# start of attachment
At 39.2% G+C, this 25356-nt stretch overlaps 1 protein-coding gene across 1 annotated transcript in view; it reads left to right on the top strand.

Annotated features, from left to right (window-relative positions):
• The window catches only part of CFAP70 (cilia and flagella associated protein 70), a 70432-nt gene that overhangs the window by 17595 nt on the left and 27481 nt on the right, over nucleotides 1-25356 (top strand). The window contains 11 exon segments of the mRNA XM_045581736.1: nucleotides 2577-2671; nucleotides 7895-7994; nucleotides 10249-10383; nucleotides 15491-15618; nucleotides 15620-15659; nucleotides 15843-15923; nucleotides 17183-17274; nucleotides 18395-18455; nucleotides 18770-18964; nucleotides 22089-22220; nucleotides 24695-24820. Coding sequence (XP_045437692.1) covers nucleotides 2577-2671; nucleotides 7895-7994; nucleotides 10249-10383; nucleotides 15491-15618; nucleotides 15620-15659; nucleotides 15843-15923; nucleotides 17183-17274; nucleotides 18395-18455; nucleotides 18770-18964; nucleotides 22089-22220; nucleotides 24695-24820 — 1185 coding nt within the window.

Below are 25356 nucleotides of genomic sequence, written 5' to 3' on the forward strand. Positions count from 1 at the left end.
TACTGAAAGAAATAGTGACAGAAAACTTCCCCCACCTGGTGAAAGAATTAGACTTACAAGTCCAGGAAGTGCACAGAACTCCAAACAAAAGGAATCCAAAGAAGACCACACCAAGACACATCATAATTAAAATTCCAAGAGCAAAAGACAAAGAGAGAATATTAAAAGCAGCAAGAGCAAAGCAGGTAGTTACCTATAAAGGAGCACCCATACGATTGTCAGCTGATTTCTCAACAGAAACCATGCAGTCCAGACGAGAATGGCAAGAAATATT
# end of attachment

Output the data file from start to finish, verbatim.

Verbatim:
At 39.2% G+C, this 25356-nt stretch overlaps 1 protein-coding gene across 1 annotated transcript in view; it reads left to right on the top strand.

Annotated features, from left to right (window-relative positions):
• The window catches only part of CFAP70 (cilia and flagella associated protein 70), a 70432-nt gene that overhangs the window by 17595 nt on the left and 27481 nt on the right, over nucleotides 1-25356 (top strand). The window contains 11 exon segments of the mRNA XM_045581736.1: nucleotides 2577-2671; nucleotides 7895-7994; nucleotides 10249-10383; nucleotides 15491-15618; nucleotides 15620-15659; nucleotides 15843-15923; nucleotides 17183-17274; nucleotides 18395-18455; nucleotides 18770-18964; nucleotides 22089-22220; nucleotides 24695-24820. Coding sequence (XP_045437692.1) covers nucleotides 2577-2671; nucleotides 7895-7994; nucleotides 10249-10383; nucleotides 15491-15618; nucleotides 15620-15659; nucleotides 15843-15923; nucleotides 17183-17274; nucleotides 18395-18455; nucleotides 18770-18964; nucleotides 22089-22220; nucleotides 24695-24820 — 1185 coding nt within the window.

Below are 25356 nucleotides of genomic sequence, written 5' to 3' on the forward strand. Positions count from 1 at the left end.
TACTGAAAGAAATAGTGACAGAAAACTTCCCCCACCTGGTGAAAGAATTAGACTTACAAGTCCAGGAAGTGCACAGAACTCCAAACAAAAGGAATCCAAAGAAGACCACACCAAGACACATCATAATTAAAATTCCAAGAGCAAAAGACAAAGAGAGAATATTAAAAGCAGCAAGAGCAAAGCAGGTAGTTACCTATAAAGGAGCACCCATACGATTGTCAGCTGATTTCTCAACAGAAACCATGCAGTCCAGACGAGAATGGCAAGAAATATT